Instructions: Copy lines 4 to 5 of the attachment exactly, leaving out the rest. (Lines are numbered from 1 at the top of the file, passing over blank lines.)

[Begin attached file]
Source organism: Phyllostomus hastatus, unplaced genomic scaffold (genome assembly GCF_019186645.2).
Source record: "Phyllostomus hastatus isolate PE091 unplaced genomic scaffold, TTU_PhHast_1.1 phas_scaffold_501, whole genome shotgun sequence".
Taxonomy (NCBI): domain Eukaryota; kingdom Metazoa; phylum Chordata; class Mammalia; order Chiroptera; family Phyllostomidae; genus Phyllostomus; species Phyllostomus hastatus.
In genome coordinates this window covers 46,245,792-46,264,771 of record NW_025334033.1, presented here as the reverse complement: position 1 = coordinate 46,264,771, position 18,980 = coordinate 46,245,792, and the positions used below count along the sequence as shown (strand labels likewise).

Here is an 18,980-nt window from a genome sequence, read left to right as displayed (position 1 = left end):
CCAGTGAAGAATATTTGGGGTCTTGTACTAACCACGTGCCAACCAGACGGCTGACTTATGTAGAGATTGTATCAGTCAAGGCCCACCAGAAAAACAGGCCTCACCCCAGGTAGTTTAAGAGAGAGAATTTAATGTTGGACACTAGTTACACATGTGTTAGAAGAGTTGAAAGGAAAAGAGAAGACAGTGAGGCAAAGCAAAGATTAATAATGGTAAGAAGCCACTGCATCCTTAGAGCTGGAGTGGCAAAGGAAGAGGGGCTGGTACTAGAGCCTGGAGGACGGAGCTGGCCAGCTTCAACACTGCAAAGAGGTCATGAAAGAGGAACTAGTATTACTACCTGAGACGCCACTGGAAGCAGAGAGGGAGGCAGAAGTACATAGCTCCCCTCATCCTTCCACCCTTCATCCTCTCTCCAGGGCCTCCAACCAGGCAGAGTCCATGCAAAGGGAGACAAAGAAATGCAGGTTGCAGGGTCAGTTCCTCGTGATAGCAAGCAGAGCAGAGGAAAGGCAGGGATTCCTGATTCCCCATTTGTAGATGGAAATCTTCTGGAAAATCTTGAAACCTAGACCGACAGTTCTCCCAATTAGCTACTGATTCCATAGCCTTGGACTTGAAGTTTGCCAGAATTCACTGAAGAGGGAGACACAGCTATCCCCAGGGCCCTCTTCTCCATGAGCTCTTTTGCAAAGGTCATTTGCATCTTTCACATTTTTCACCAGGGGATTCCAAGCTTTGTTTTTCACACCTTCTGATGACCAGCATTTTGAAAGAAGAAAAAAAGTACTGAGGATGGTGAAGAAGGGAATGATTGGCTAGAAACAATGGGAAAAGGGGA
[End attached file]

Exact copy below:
In genome coordinates this window covers 46,245,792-46,264,771 of record NW_025334033.1, presented here as the reverse complement: position 1 = coordinate 46,264,771, position 18,980 = coordinate 46,245,792, and the positions used below count along the sequence as shown (strand labels likewise).

Here is an 18,980-nt window from a genome sequence, read left to right as displayed (position 1 = left end):